Saturday, February 28, 2009
How family members view the company over time create problems for sustainability. Individuals who establish firms tend to view it as a business enterprise; their children tend to see it as supporting the family; and multigenerational family businesses tend see it has providing status in the community. These latter priorities can interfere with profit and reinvestment objectives and endanger long-term sustainability.
As a consequence of these kinds of factors, only about 30% of family firms are passed to a second generation and only 13% reach a third generation.
This brings us to the challenges facing media firms. Three big companies—News Corp., Viacom, and New York Times Co.— all are struggling with succession and control issues.
Rupert Murdoch, who built the News Corp. global empire after inheriting the firm from his father, is now 77 and having difficultly convincing an heir to take over. The oldest son, Lachlan, left the company three years ago and his other children, James and Elizabeth, recently declined to become his number 2. James still runs the company’s European and Asian operations, but Elizabeth prefers to run her own independent TV production company. Whether the company can remain family run in the coming years is unclear.
Sumner Redstone—who is 75 and has had strategic disagreements with many managers at Viacom—turned to his daughter Shari Redstone to help manage National Amusements, Viacom and CBS. She proved quite adept and by 2005 it was assumed that she would succeed Sumner as head of the company. The two had a serious falling out two years ago over succession and governance, however, and it is now uncertain who will lead the firm in the future. Certainly it won’t be Sumner’s son Brent, who sued him over disputes about his portion of the family business.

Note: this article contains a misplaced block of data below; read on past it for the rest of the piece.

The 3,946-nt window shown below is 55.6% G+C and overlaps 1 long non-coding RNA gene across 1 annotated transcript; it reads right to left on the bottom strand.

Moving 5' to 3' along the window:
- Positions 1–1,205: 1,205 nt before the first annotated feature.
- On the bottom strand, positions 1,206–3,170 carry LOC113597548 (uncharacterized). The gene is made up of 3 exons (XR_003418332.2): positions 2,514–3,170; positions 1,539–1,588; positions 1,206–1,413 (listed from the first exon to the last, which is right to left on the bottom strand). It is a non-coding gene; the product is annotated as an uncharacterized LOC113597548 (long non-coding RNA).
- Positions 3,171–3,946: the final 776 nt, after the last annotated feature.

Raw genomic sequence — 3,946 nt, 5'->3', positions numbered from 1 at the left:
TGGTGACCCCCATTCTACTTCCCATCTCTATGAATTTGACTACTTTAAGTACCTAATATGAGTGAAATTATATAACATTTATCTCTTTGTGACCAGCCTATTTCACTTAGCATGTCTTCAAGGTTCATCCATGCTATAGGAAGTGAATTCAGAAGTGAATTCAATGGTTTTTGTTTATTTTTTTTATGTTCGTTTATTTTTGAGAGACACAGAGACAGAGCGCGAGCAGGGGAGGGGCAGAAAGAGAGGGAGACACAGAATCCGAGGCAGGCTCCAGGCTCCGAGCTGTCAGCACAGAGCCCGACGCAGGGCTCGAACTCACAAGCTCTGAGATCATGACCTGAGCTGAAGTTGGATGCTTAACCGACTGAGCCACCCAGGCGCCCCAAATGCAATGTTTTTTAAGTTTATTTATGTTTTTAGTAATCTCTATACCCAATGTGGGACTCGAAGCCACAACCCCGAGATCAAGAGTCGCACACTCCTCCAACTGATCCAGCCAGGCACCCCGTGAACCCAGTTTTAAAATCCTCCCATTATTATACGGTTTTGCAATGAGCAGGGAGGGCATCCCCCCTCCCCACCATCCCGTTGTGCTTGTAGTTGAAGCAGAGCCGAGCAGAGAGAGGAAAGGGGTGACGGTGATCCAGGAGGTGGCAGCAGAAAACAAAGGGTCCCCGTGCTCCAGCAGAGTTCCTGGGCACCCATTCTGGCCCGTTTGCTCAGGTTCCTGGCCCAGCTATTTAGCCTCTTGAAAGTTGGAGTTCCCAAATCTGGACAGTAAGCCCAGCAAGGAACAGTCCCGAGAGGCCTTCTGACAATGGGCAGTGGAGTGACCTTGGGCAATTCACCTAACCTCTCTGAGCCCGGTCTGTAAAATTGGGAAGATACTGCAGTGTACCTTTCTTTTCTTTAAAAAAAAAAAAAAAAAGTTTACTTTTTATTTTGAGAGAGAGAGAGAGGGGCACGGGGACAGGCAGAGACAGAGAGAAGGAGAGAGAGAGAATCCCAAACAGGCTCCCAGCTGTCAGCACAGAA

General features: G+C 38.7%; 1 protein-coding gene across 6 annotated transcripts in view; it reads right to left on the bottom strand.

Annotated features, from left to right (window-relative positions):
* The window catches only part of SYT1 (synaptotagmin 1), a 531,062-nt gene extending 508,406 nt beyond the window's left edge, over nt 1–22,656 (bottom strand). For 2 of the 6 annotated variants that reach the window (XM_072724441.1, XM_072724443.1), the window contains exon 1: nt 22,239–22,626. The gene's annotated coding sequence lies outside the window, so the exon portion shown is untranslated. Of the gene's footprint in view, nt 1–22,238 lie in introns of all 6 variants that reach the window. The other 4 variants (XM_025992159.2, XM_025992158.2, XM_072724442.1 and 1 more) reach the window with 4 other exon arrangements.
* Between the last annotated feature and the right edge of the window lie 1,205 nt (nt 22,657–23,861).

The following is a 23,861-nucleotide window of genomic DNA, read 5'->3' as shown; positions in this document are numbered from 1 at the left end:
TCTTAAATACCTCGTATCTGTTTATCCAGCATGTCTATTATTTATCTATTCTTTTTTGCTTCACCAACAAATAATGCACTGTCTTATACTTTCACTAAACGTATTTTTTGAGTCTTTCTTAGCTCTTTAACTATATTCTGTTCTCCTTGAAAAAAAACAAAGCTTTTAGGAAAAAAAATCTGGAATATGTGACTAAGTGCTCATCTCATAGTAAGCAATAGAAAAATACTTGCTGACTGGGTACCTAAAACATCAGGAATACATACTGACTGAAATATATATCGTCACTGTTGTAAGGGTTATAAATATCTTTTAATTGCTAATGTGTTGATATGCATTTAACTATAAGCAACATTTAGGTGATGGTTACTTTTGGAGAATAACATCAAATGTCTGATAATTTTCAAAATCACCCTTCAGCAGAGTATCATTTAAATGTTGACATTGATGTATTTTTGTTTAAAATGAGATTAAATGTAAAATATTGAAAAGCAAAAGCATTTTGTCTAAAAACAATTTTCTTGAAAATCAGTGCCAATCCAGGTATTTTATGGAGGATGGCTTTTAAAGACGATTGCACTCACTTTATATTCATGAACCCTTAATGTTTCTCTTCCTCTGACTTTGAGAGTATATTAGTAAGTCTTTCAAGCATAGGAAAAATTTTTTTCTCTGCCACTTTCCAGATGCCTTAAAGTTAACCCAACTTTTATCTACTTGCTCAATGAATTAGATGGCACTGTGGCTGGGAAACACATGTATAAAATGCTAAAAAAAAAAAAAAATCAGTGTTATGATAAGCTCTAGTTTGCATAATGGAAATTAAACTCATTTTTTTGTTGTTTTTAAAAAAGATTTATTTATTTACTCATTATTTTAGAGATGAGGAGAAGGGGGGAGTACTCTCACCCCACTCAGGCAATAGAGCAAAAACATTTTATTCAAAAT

The Sulzberger family is struggling to maintain control over the strategic direction and operation of New York Times Co., despite the greater influence they have because of that companies preferential share structure. They increasingly have to go outside the company for capital—such as making the deal with Mexican mogul Carlos Slim—and they are continuing struggling with other major investors who are demanding more influence on company management. The family is slowly losing the automony it once had in running the company.
If solutions to succession and family control issues are not found, it is likely that these firms may have to turn to outside managers. History has show that when that occurs, family members become detached from the firm and are more likely to sell their shares and leave the business altogether.
Thursday, February 19, 2009
- Reuters had a story about the death of Mickey Rourke’ 18-year-old pet chihuahua.
- CBS News reported on cart that transforms into a sleeping tent for the homeless.
- Associated Press told me that Twitter was limiting message length and intending to start testing ways to make money.
- The New York Times informed me about people walking and running in stairwells as a means of keeping fit.
- CNN reported that Lance Armstrong’s stolen bicycle had been recovered.
- The Los Angeles Times reported on a city council candidate criticizing a rival for being defense attorney that represented a client who was accused of shooting a sea lion four years ago.
- ABC News carried a story on its website about efforts to produce cola containing cow urine in India.
- MSNBC reported that Starbucks is increasing the products its offers in offers as part of an effort to improve its performance.
Interesting? Yes. Significant? Hardly. Economically valuable enough to get people to pay for the news? Never.
Therein lies the problem. Most news organizations are still stuck in the get-the-attention-of-audiences, entertain-them-with-some-news-in-hopes-they-will-attend-to-serious-news-that advertisers-pay-for mode. They complain about declining audiences and use of news, but they are doing little to add value that makes it worth consumers paying for it themselves or spending time with it.
News as commodity; news for the masses; news that is fleeting; news that doesn’t provide significant intrinsic and extrinsic value will never induce readers, viewers, and listeners to pay for it. We are already paying what it is worth—little or nothing.